A dog who may be small, but whose heart is notOur little mixed breed is one of the greatest joys that I have known in life. My mom rescued “Malibu” our Min Pin/Chihuahua mix (Pictured left with the pink harness) in California in July 2010. There was an abundance of small dogs in the shelters in California, due to the little dog craze that breed more dogs than proper owners. When my mom brought her home she was my little buddy from day one. Malibu or “Boo” as we call her, is lovable and sweet. I am not sure if I relate that to her being rescued, or to the breeds, but she loves to be around her family. She is very tiny, both in weight and height. Malibu was leashed trained, so she is a great walking buddy. I could take her in my car with ease, and it didn’t take too long to potty train her. Unfortunately, she wasn’t trained so great in that department when my mom rescued her, but she caught on right away once we worked with her. Malibu is a lap dog and will curl up right beside you for an afternoon nap. However, I could never get her comfortable in a bag or purse (dang it, “Legally Blonde” for setting that expectation up). The one thing that I didn’t mind, but many people do not like is Malibu’s desire to lick. I use to say that she had some frog in her because her tongue is always out trying to lick someone. I just think that she has so much love to share, that she can’t help but want to show it through her ‘kisses.’ Our chihuahua doesn’t lick like that, so I don’t think that’s the Chihuahua in her. Malibu is pretty warm to most people, even strangers or people she sees here and there. However, her heart and loyalty is to her family and those she lives with. Kids are at the bottom of the barrel for people that Malibu likes. I took her to the park one time for a work event, and many of my co-worker’s kids wanted to hold her. I had to leave early because I could tell that their energy and inquisitiveness was not something that Malibu enjoyed. If you have very young children, I do not recommend a Chihuahua or Min/Pin for your family. Grooming is very easy since she is short haired. We bathed her every so many weeks, as she got that dog smell or odor if we didn’t keep up. All in all, this mix of mini breeds was a great addition to our family. They have big hearts and lots of love to share. I wouldn’t bring a small pup into your family if you have small children because they may not understand how fragile those dogs can be. If you want a lot of love and a walking buddy that won’t walk you, then adding a mini-mutt may be the best decision you can make – it was for my family.
This post is part of a series in understanding why it’s important to have a companion that will never let you down.Since I feel as though I write a lot about the same things, I thought that I would share some insight on another topic that is close to my heart – pets (specifically dogs). These articles will be a series of blog posts about the dogs that I have owned. I will share some of my knowledge and experience on the breeds that I have had the pleasure of raising. Hopefully you will come away a little more understanding for what owning a certain type of dog entails. **PLEASE NOTE – This is just my opinion based on experience. For any health related information or questions, always talk to a knowledgeable breeder or veterinarian.**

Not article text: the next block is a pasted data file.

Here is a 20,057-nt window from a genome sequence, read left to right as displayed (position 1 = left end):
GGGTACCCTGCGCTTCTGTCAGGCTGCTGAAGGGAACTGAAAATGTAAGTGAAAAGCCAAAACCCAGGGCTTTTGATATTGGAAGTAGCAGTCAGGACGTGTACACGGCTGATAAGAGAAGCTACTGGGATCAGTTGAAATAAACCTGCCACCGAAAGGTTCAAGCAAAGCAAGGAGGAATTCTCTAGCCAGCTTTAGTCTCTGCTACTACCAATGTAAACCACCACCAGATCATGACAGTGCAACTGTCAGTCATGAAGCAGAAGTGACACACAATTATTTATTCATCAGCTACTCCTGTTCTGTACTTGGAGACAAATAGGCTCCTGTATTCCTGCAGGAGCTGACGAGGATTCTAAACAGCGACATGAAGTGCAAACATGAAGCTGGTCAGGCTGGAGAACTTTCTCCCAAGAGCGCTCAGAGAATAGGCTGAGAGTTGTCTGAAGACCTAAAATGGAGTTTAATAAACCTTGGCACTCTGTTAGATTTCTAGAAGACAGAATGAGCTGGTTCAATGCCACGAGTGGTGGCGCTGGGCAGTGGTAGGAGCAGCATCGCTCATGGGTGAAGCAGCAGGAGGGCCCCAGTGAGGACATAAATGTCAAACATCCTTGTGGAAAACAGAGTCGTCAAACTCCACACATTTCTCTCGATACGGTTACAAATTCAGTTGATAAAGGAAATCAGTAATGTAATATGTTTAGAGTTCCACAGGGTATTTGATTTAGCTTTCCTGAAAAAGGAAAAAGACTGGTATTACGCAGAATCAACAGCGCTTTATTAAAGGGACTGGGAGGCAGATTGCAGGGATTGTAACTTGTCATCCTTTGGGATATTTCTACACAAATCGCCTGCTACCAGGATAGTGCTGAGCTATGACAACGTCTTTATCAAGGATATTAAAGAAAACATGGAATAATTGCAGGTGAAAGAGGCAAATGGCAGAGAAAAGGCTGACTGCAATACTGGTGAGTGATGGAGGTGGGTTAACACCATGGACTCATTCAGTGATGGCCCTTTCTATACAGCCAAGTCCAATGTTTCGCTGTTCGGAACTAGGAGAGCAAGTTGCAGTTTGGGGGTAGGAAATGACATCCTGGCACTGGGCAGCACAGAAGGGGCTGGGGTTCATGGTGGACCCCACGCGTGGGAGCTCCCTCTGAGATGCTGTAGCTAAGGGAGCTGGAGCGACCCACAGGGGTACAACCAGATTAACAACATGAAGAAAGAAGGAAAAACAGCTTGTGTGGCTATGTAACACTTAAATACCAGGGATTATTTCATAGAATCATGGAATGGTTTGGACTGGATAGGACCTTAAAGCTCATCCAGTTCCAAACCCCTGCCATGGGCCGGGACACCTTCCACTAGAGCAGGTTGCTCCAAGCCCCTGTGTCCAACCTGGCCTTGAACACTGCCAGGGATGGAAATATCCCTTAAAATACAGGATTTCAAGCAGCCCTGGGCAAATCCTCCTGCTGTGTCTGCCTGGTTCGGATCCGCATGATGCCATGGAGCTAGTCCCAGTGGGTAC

Shelties – A Dog That Will Always Have a Place in Your HeartI grew up with Shetland Sheepdogs (Shelties) since I was about 14. The first one we had was a wonderful dog that made even my husband (not the biggest dog lover) fall in love with her. When we got married we decided to get our own Sheltie (Layla Rose – Pictured). She has been the best decision that we could have made. If you are seriously considering adding on to your family here a few good, and not-so-good, things about the breed that I have come to find: Shelties are lifelong companions that will nuzzle a place into your heart immediately. They are very easy to potty train, as they are eager to please their owner. Want to teach them a new trick? No problem – these dogs catch on very quick and both Shelties I own/owned knew how to fetch on their own. They are good with children, but are very cautious with them as well. Both dogs were great with other pets, and our current one even plays with our cat. I have found that Shelties also listen to you very closely. They will stay by your side and not let you venture to far out of their sight (They are like Velcro sometimes). Once fully trained, Shelties are a great addition to any family that will welcome them. As for the cons of having them, there only a few that may deter one from getting a sheltie. They have a lot of energy, and some very interesting idiosyncrasies because of it. Our first sheltie ran endless circles in our house (the herding instinct), and our current one chases shadows on the wall, floor, etc. She also has a fetish for our hose, and loves to be sprayed by it. Her barking can be excessive and quite loud. She has a normal bark, but sometimes she lets out a high-pitched one that can bring you to your knees. You don’t hear it often, but when you do it can be a little deafening. Grooming for this breed is what you make of it. We get ours groomed every four months professionally as she does have a lot of hair. We like to get our Sheltie shaved down pretty good going into the summer months. She loses so much hair, so this cuts down on shedding and it grows back in very nice. I find that once you open arms to this breed, you will have to hard time getting anything else. If you want a dog that is loyal, loving, energetic and smart then a Sheltie is the dog for you.